What is this Life?

What is this Life?

“What is this life if full of care,

We have no time to stand and stare”


I think the poem sums up the life of many who today find life so full of problems and tensions that there is little, if any time, to relax, think, and enjoy God's bounties.

I know of no religion or philosophy of life which teaches or suggests that human beings were created by a sadistic supreme being. The beauty and bounty of the earth were created for the appreciation, pleasure, and enjoyment of men and women. If there is no pleasure in life then the fault lies with man and not the Giver of life. True pleasure comes from achievement. As communities grow to become large societies, knowledge, understanding and organisation are needed to expand and enrich the bounties of life for the benefit of all.

Leading role

Society rightly appoints representatives to lead in the provision of the good life for all. Unfortunately, many exploit the leadership role. Many support bad leadership provided they benefit from the regime. But truth is indivisible, and eventually when the bad practice continues, values snap at the seams. Our leaders may not be that good, but we the people must accept the ultimate responsibility for their bad deeds. We have the great opportunity at election time to examine the proposals and intentions of our prospective leaders. It is not easy to resolve the problems of modern society. It is not easy for the government to improve the education system and enable the people to acquire satisfying jobs and adequate housing. We the people provide the resources and should insist on the proper utilisation of our taxes and contributions. We should rigorously examine the proposals of those who seek our votes and be suspicious of those who promise so much without any sacrifices from us. 

Above all, we should try to understand how the economy works. Our economists, finance and development experts know a lot and we should listen to them. But we should insist that they explain the plans of those they represent. We should be bold to admit what we do not understand and request and ask for further explanation. Often, the experts themselves do not fully understand what they tell us.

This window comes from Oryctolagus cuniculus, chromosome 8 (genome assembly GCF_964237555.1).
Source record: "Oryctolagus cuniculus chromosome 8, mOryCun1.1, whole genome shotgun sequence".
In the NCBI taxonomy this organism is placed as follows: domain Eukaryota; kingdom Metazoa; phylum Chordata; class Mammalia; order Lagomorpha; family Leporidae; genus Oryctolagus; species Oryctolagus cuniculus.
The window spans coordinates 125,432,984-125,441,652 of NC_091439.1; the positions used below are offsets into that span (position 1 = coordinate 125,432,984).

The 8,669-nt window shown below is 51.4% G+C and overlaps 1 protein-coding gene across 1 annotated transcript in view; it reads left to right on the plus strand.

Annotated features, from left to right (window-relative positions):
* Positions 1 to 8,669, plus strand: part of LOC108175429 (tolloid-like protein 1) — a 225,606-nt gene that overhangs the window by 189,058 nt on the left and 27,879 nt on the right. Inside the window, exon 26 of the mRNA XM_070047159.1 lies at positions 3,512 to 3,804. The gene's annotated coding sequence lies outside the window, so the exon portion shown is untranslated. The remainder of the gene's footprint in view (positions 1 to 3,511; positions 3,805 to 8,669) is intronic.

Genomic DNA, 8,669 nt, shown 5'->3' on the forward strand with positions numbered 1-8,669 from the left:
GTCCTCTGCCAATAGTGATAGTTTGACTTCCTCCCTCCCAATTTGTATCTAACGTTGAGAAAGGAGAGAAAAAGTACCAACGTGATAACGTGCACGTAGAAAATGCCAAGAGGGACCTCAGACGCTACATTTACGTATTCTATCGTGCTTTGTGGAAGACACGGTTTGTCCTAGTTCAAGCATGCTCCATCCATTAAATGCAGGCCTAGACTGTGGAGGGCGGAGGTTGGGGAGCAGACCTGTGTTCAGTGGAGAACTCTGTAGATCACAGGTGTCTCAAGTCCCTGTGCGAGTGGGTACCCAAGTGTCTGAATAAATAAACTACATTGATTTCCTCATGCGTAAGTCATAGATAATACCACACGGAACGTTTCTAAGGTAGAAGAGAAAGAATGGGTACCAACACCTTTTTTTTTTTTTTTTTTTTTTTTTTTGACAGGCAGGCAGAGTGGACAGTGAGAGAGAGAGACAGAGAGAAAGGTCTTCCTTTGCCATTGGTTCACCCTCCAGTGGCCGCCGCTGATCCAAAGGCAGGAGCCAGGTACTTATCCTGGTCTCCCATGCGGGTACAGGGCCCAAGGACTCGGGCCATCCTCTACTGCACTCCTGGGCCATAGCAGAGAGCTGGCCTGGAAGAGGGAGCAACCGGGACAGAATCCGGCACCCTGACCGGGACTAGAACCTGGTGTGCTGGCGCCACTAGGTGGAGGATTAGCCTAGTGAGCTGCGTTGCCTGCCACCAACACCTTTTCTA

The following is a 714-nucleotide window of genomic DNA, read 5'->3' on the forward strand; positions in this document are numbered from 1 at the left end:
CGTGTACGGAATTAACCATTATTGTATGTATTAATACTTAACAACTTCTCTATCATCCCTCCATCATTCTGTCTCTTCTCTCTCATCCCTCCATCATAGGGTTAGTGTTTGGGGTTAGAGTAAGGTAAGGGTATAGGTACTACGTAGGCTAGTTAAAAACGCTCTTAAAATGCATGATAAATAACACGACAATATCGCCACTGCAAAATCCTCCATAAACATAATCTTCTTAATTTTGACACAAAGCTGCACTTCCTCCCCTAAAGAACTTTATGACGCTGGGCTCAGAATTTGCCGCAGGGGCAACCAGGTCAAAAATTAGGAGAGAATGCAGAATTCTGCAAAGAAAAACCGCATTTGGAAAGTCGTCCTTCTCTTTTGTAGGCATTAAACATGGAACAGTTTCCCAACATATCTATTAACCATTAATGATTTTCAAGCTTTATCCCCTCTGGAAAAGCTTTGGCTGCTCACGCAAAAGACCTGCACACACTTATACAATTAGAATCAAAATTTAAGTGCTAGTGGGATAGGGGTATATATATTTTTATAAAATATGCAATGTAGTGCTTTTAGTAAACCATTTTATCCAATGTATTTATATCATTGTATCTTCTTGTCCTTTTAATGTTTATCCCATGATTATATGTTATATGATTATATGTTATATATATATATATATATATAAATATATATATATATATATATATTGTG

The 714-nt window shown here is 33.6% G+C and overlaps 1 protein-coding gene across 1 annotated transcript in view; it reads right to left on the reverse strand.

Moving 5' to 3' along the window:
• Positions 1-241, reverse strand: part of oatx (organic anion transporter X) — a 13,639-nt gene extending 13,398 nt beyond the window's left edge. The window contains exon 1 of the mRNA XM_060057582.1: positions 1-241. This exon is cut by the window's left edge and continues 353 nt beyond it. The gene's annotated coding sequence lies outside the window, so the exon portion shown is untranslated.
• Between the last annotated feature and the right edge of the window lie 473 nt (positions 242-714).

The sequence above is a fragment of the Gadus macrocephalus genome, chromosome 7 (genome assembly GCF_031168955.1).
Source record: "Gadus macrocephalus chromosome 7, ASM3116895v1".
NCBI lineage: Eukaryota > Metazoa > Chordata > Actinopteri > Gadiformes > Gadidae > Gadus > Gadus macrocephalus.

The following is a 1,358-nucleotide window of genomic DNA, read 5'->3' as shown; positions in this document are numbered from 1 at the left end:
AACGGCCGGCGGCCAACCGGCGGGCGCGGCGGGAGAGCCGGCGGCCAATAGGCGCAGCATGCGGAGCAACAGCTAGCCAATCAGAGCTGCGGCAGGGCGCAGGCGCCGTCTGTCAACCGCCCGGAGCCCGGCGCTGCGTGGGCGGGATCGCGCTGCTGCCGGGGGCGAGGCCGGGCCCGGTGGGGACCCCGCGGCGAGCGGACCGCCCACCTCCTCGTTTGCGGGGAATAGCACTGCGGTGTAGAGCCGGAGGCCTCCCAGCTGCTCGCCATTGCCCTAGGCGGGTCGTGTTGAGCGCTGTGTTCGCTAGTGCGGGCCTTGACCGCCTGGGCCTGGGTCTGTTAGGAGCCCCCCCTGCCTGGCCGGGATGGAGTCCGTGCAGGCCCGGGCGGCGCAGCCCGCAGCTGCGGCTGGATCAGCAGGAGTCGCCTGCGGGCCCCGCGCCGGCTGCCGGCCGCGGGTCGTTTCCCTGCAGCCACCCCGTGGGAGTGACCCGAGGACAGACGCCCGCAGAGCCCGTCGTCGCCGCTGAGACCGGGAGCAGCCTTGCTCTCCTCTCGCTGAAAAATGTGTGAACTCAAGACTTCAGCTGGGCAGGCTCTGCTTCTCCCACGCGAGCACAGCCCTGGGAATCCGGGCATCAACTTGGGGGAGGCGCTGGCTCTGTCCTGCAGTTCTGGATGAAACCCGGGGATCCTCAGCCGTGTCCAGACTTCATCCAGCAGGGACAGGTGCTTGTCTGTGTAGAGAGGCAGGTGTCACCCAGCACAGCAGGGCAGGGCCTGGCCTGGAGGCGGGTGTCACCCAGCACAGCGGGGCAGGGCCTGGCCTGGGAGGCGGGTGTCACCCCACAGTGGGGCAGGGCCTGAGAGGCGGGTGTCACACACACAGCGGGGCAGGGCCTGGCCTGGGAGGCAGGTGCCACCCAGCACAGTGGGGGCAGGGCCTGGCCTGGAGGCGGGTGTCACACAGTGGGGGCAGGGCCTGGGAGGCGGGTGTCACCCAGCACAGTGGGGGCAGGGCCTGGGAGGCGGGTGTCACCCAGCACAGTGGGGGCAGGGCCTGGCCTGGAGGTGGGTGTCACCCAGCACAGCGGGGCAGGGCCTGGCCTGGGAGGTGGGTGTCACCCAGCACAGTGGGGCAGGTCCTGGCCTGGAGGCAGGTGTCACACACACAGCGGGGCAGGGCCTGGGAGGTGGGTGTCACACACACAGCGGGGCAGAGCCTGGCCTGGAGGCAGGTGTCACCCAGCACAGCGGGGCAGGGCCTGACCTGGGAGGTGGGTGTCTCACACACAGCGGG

We should not be weighed down so much by the cares of life that we have no time to reflect and think.

To go back to the learning of poems at school, at a class examination  we were asked to select one stanza of any poem we had learnt during the term, write down the stanza in full, and answer a number of questions about the poem.

Poems at school

Most of us were so weighed down by the fear of examination that we did not stop “to stare and think”. We selected a long poem and had great difficulty in recollecting it exactly, let alone answering well the many questions asked about its meaning, rhythms etc.

A good friend of mine, RR Amponsah, who is no more, was the only one who was not overwhelmed by the “care” of examination, and therefore, quoted a poem whose first stanza consisted of only two lines:

"What is this life if full of care

We have no time to stand and stare."

The master exclaimed when he returned our marked papers.

“Amponsah, you have got me. I had to give you 9 out of 10, but you did not deserve it.”

Life may be full of cares, but we can make much of it if we find time to be still, reflect, and think.


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